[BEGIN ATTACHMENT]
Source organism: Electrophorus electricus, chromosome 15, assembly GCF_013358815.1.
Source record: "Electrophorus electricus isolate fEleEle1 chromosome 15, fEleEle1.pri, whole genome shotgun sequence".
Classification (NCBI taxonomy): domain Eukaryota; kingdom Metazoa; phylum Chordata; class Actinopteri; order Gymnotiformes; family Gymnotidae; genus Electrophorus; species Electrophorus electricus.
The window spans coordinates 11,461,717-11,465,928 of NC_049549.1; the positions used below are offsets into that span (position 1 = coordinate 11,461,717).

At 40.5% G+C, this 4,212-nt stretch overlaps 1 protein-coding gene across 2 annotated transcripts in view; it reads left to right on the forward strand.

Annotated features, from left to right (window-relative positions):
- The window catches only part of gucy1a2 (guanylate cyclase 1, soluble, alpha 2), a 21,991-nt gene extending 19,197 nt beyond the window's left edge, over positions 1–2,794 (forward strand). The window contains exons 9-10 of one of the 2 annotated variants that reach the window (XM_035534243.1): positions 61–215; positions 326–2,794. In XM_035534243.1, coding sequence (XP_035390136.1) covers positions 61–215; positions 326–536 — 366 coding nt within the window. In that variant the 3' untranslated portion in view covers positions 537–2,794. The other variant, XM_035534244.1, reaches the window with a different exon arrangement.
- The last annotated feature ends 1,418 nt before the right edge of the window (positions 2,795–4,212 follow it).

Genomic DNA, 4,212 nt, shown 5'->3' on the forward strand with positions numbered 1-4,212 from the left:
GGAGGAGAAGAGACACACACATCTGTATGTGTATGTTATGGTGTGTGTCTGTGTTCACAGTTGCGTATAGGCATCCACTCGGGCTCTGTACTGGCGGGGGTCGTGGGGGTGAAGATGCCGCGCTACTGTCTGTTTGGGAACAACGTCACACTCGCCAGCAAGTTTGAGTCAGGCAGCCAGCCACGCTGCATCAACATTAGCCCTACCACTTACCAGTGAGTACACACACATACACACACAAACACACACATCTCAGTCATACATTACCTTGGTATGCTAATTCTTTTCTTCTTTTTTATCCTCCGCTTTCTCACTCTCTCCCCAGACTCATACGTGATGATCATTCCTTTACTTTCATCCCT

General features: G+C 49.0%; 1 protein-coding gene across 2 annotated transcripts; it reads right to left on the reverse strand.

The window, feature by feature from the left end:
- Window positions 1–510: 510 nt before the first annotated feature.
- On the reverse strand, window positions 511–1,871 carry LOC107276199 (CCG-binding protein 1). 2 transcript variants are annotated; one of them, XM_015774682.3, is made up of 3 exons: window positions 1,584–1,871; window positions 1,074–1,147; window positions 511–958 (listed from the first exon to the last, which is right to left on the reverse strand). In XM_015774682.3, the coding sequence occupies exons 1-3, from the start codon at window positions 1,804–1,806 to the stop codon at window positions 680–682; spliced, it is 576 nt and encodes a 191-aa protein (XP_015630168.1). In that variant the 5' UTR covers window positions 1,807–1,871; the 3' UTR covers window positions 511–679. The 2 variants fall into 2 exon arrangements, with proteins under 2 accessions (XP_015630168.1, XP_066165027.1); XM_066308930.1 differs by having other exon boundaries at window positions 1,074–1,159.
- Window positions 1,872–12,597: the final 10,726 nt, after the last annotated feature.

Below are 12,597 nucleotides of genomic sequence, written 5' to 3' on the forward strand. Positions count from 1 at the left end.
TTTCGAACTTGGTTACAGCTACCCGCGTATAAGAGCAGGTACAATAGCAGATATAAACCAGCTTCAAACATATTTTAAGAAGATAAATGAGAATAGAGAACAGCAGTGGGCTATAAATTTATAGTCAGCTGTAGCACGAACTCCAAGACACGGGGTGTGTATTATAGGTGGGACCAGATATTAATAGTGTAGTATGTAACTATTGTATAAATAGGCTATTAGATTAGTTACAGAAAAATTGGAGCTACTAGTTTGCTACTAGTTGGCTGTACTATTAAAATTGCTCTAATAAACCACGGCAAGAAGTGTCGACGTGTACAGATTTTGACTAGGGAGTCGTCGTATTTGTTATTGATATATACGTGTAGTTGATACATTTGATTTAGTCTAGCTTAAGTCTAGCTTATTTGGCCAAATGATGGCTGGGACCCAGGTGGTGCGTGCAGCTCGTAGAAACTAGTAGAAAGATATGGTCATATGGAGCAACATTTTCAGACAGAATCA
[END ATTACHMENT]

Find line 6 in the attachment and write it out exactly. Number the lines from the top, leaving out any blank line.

Annotated features, from left to right (window-relative positions):